Somewhere along my journey from the bayou to the Big Apple I failed Madames Naquin, Orillion and Benoit. The conversational French I learned under their tutelage over six years in middle school, high school and college gradually washed away like my native south Louisiana’s wetlands, leaving me a stereotypical monolingual American. In my limited encounters with French-speaking tourists in New York City I’ve tried to resurrect the faint heartbeat of my ancestral language, often to their puzzlement, amusement or both. Same goes for when girlfriends, noting my Cajun heritage, request I speak the language of amour, a request more seductive in theory than practice. After all, it’s hard to seduce someone when your language mastery sounds like Quasimodo looks. Il est pas beau, as the French say.
Almost a decade since my last French class the language’s mysterious flame attracts me still even though, when spoken, its words run together like a beam of light, indistinguishable to my ears. When sung the French language hypnotizes me – doubly so when it is sung over a dance beat. Case in point: Christine and The Queens’s aching single “Saint Claude”. I have no idea what Heloise Letissier is saying, save for her English-speaking chorus, and yet I find her emphasis on certain words beautiful. Yesterday, I listened to “Saint Claude” a dozen times or more, addicted to Letissier’s syrupy cadence and eager to pick out words I knew. I watched the song’s video on repeat too, mesmerized by her Michael Jackson-inspired dance moves.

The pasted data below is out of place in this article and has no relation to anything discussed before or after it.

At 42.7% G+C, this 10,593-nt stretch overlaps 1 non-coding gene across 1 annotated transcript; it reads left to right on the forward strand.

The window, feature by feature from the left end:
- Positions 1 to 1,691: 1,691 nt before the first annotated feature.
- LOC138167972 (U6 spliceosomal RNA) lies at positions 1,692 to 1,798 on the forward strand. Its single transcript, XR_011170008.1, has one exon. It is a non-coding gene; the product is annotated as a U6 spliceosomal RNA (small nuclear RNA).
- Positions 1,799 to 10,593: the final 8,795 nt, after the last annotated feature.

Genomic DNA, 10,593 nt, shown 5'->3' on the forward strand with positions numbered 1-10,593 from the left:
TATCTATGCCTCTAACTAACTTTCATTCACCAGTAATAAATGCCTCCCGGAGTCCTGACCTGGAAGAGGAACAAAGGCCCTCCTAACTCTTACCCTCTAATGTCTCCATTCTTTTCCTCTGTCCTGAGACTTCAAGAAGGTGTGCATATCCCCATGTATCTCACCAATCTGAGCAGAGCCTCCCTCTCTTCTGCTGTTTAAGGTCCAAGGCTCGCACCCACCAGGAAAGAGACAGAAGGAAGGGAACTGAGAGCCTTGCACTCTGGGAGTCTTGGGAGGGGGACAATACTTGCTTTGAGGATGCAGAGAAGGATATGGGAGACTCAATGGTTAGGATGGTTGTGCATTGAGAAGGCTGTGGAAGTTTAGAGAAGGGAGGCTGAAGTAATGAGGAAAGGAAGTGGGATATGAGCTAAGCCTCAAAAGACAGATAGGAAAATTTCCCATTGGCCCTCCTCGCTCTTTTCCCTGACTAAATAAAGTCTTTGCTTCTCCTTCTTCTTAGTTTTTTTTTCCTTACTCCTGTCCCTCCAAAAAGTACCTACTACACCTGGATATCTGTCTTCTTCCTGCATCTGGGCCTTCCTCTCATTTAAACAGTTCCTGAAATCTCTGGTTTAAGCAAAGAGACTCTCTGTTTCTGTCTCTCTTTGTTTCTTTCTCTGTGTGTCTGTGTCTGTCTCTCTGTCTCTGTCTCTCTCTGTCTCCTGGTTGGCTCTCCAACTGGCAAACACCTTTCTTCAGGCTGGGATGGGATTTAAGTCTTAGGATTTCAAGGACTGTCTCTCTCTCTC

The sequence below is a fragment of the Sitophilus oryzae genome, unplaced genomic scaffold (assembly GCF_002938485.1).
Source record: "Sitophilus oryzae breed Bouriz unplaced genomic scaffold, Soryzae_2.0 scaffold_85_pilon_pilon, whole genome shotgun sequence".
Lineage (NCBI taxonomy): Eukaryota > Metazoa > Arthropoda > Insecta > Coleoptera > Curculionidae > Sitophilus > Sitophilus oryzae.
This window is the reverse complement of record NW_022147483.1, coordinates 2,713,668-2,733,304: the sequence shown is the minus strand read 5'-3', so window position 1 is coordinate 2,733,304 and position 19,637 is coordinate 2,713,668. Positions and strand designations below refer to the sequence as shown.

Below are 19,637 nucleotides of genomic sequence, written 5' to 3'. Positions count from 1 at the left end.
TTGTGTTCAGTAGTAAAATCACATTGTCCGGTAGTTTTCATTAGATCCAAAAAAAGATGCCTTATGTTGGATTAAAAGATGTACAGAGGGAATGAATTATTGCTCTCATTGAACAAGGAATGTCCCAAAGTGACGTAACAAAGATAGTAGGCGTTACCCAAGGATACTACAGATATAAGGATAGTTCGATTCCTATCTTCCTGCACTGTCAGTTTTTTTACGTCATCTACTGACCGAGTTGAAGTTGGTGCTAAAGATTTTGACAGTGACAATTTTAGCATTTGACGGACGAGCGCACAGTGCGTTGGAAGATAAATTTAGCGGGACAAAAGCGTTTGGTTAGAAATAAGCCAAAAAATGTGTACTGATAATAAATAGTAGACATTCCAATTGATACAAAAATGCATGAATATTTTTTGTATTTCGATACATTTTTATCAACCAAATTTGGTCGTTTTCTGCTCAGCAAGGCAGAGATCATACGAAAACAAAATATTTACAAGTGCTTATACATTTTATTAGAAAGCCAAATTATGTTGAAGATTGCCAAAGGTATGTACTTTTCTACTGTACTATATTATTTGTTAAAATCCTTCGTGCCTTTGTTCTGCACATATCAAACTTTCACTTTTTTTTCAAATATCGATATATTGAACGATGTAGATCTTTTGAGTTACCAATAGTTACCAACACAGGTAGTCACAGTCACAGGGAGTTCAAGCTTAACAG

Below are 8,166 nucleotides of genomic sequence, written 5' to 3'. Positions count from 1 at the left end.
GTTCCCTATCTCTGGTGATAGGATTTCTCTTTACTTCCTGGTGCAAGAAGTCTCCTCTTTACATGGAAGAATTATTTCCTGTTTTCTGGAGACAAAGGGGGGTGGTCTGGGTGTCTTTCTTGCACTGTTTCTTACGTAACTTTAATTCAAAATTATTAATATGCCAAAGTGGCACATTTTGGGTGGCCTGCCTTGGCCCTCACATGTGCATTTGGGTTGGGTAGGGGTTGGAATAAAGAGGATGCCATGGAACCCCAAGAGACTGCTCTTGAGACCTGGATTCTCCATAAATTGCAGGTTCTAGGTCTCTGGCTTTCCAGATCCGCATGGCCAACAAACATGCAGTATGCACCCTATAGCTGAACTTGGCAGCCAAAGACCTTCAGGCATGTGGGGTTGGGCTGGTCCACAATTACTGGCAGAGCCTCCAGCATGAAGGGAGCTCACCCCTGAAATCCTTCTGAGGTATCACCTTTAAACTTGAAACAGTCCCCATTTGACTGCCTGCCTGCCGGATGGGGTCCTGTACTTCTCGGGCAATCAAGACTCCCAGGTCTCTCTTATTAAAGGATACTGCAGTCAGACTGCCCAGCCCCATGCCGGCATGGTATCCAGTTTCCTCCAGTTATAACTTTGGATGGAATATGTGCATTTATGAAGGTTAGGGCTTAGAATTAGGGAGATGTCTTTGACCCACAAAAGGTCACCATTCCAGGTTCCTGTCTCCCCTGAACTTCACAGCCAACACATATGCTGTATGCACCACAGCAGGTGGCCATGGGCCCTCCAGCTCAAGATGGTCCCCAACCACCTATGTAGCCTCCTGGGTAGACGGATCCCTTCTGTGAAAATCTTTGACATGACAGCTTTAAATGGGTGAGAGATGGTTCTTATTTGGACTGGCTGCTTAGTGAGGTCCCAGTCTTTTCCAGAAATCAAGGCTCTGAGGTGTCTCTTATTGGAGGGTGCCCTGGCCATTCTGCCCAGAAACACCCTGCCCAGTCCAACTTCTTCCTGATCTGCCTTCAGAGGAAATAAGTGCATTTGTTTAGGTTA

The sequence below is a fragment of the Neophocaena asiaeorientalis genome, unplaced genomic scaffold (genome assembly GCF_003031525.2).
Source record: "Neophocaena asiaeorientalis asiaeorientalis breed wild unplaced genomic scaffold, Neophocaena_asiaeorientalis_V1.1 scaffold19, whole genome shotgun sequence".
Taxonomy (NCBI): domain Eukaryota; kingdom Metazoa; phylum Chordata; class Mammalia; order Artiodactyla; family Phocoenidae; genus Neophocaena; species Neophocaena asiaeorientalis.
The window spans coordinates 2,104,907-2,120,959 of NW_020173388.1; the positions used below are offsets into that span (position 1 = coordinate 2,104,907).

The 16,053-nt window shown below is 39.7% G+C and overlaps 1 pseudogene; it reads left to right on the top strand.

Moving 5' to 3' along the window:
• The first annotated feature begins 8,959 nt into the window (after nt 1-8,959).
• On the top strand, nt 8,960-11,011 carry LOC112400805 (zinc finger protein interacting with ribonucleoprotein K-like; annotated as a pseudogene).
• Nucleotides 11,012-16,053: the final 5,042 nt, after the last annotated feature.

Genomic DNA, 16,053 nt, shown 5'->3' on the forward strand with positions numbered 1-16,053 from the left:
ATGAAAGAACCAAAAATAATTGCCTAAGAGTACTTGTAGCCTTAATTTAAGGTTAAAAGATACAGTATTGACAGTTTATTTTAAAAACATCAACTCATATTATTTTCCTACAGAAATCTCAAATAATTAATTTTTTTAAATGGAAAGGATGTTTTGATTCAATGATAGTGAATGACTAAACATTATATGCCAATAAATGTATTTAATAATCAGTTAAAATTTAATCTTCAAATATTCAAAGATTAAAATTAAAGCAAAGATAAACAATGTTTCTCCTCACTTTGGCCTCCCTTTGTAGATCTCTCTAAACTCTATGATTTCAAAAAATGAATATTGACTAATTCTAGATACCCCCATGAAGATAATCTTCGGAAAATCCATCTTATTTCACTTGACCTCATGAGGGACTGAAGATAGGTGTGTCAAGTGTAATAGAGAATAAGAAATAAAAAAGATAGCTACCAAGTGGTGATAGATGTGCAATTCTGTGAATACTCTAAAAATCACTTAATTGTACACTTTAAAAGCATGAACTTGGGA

C’est officiel: J’aime Christine et Les Reines.